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Math Help - Continuous function

  1. #1
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    Continuous function

    f is a continuous function from R->R and f satisfies f(2x+1)=f(x), then prove that f is constant.
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  2. #2
    A Plied Mathematician
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    Is f also differentiable?
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  3. #3
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    Hi--

    No f is not differentiable. Ok, suppose you have an counterexample then please do provide me with one or else, prove the result with differentiability holding true. As far as i know, i dont think f is differntiable.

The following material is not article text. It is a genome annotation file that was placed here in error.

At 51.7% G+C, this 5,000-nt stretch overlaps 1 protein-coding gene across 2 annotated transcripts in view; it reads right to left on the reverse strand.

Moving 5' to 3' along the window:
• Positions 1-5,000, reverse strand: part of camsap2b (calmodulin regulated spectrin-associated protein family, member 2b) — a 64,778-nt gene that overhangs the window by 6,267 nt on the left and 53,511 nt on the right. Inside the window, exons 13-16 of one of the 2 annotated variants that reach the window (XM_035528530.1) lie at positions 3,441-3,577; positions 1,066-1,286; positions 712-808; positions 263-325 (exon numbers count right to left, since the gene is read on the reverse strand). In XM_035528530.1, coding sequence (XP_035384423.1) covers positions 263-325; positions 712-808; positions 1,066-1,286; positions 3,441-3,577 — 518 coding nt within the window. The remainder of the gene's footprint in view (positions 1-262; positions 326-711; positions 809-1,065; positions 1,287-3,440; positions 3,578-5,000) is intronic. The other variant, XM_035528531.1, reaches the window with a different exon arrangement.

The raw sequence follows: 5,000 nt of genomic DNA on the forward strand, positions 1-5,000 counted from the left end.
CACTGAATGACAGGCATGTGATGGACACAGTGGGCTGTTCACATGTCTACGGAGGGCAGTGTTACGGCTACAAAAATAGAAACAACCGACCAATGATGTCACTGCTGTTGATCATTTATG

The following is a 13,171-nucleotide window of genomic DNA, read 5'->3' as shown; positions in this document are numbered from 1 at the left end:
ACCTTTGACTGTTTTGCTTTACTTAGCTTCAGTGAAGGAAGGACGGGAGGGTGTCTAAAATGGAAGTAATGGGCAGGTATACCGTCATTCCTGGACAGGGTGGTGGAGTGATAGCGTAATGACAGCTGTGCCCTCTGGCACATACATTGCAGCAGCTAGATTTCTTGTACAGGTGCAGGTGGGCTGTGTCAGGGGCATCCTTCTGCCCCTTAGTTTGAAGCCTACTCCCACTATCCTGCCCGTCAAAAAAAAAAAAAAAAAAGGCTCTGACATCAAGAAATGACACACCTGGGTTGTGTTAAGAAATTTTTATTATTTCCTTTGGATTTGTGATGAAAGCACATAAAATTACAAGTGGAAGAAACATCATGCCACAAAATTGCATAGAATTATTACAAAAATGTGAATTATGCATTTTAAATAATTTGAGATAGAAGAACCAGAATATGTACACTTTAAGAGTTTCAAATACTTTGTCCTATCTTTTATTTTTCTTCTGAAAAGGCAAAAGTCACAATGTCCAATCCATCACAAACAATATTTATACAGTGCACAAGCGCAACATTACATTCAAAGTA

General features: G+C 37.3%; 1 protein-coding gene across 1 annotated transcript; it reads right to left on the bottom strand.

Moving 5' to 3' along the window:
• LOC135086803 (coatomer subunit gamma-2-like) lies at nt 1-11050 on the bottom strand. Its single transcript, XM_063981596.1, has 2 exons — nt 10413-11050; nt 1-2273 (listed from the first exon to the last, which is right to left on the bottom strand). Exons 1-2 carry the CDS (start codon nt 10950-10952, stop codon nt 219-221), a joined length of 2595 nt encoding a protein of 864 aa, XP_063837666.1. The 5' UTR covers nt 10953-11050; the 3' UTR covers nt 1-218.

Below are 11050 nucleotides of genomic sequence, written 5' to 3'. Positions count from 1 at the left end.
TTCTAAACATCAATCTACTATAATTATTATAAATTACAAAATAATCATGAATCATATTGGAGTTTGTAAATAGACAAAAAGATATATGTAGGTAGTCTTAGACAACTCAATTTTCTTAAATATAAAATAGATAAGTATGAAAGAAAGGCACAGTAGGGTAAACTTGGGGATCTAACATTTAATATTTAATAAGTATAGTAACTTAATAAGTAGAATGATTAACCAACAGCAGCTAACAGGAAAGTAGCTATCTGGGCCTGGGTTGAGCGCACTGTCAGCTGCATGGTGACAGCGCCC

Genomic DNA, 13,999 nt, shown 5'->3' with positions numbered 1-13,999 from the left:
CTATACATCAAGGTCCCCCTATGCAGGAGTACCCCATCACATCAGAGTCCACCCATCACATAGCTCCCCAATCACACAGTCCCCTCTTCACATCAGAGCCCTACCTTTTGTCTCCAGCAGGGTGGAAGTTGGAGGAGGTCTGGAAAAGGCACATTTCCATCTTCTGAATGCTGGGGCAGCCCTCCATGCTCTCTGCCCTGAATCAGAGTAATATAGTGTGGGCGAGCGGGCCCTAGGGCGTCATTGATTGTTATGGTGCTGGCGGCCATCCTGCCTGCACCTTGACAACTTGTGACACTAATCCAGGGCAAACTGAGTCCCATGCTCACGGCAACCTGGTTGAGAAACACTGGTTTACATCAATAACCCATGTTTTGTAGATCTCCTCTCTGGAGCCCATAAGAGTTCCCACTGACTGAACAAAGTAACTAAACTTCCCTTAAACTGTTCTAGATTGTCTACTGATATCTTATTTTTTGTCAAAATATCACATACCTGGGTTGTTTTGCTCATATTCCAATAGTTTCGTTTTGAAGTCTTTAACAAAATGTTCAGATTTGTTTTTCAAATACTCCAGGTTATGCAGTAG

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  4. #4
    MHF Contributor Bruno J.'s Avatar
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    It doesn't need to be differentiable!

    Hint : show that f is constant on a dense subset of \mathbb{R}.
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  5. #5
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    If it's of any help, f is differentiable at x = 1 with derivative 0, and f(1) = f(0).

     \frac{f(1+2h) - f(1)}{2h} = 0 for all non-zero h.

    And  f(0) = f(1 + 2*0) = f(1) .
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  6. #6
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    hi

    Hi--

    How do we prove it for dense subsets. The only way i can think of is prove this true for rationals since they are dense in R.

    But i have an other idea. Let g(x)=f(x-1)=> g(2x)=f(2x-1)=f(x-1)=g(x). But by doing this repeatedly we can have g(x)->g(0). Does this work.
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